District Cooling Networks

Cooling and air conditioning accounts for an increasing proportion of energy use as modern glazed buildings absorb large amounts of solar energy and temperatures rise to unacceptable levels.

The standard solution for cooling is very inefficient

The standard solution of mounting chillers of the roof and "wasting" heat energy into hot air is very inefficient: it requires a large consumption of electricity to force heat into hot air – against the natural flow of nature, which is for heat to move from warmer bodies to colder bodies.

The elegant alternative is to allow heat to escape to cold groundwater

There is a more natural alternative route of allowing heat to escape from buildings by heat exchange with cold groundwater.

Most towns and cities have access to aquifers because the original settlers needed access to fresh water. Open loop boreholes can provide access to aquifers. Closed loop boreholes can also provide heat exchange capacity with ground which is much colder than the the air on days when cooling is needed. By circulating warm water from the building down to the cold ground heat can be purged naturally from buildings. If this "free cooling" does not provide sufficient capacity, then a heat pump can be used to accelerate the process of transferring heat from the building down to the ground.

District Cooling Networks

Balanced Energy Network Piping

Although cooling by heat exchange with cold groundwater is very efficient to run – cheap on electricity and with zero on-site carbon emissions – there is an infrastructure cost of providing the boreholes to allow this to work. It makes sense to share the capital cost of drilling boreholes with adjacent buildings and establishing a common groundwater network between a number of buildings to provide a District Cooling Network.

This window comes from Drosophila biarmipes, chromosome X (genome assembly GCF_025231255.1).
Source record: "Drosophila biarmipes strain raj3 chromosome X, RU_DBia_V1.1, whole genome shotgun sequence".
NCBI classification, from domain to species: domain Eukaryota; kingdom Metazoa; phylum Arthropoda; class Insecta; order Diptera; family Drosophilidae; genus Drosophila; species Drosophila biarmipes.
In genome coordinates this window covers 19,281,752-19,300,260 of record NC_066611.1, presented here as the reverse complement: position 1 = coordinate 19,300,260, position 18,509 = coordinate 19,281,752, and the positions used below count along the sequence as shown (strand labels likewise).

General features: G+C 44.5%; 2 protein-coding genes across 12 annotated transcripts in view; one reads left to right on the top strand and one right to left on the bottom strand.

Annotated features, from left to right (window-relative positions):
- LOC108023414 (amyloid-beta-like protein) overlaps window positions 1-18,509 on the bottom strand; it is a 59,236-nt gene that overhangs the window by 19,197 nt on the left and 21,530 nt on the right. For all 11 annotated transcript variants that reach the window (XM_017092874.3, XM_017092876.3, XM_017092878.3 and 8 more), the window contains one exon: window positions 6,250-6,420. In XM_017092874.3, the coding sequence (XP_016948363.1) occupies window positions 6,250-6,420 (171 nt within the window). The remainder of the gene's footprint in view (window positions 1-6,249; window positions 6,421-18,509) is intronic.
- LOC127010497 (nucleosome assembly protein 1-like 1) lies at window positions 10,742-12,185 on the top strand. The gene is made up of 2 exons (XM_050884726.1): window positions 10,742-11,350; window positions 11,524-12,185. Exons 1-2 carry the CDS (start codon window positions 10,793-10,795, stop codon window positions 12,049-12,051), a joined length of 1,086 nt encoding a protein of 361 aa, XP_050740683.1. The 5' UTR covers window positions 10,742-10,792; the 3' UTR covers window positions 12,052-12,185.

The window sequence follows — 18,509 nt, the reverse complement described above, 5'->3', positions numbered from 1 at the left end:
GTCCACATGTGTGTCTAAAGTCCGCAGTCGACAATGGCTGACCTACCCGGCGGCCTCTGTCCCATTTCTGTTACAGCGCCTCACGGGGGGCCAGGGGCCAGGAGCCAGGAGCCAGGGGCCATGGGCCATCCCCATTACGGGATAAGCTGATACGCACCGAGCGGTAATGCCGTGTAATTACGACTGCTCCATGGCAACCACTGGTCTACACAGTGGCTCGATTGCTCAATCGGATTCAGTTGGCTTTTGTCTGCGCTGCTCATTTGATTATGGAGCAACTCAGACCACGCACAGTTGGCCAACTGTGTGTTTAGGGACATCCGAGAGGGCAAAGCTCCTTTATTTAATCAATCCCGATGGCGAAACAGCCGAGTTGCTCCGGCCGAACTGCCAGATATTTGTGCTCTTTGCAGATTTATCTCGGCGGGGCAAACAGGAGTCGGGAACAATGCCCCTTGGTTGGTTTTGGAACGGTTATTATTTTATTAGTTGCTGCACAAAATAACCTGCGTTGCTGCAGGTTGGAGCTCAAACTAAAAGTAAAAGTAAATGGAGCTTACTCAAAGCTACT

Most towns are also based around rivers, which is a further resource that can used to purge heat from a District Cooling Network. Many of the world's largest cities are built beside the sea and have an infinite capacity for heat exchange with the sea.

There is a major advantage of establishing a District Cooling Network based on an ambient ground temperature circuit, with heat pumps in each building to provide low carbon cooling: the same mechanism can be run in reverse in winter to provide combustion-free heating.

Advantages of a District Cooling System

There are many advantages of a district cooling system based on a communal ground array with water source cooling pumps in each building:

  • heat exchange with cold groundwater is much less expensive than using roof mounted chillers which struggle to waste heat into hot air
  • district cooling with groundwater is discreet and silent compared to using air exchange chillers
  • using a communal ground array allows the capital cost to be shared across a district
  • the radically lower electricity consumption releases lower greenhouse gases from power stations
  • electric heating allows the owner to earn income from Demand Side Response
  • annual maintenance costs are much lower than with conventional air conditioning systems
  • heat transfer is a combustion-free system and therefore improves air quality in the local district
  • the life of the installed equipment can be twice as long as for air chiller systems
  • the life of the installed groundwater array can be as long as 100 years
  • the Renewable Heat Incentive is available to owners of buildings installing ground source energy
  • and the same system can be used in reverse for efficient space heating in winter.

Disadvantages of a District Cooling System

There are few disadvantages of a district cooling system based on a communal ground array with water source cooling pumps in each building. However:

  • there is a higher capital cost of installation compared to installing chillers on the roof of each building
  • there may be legal issues of reaching agreement to install a district cooling system if the benefits are to be shared between different legal entities.


See Ground Source Heating       See Ground Source Cooling       See Ground Source Energy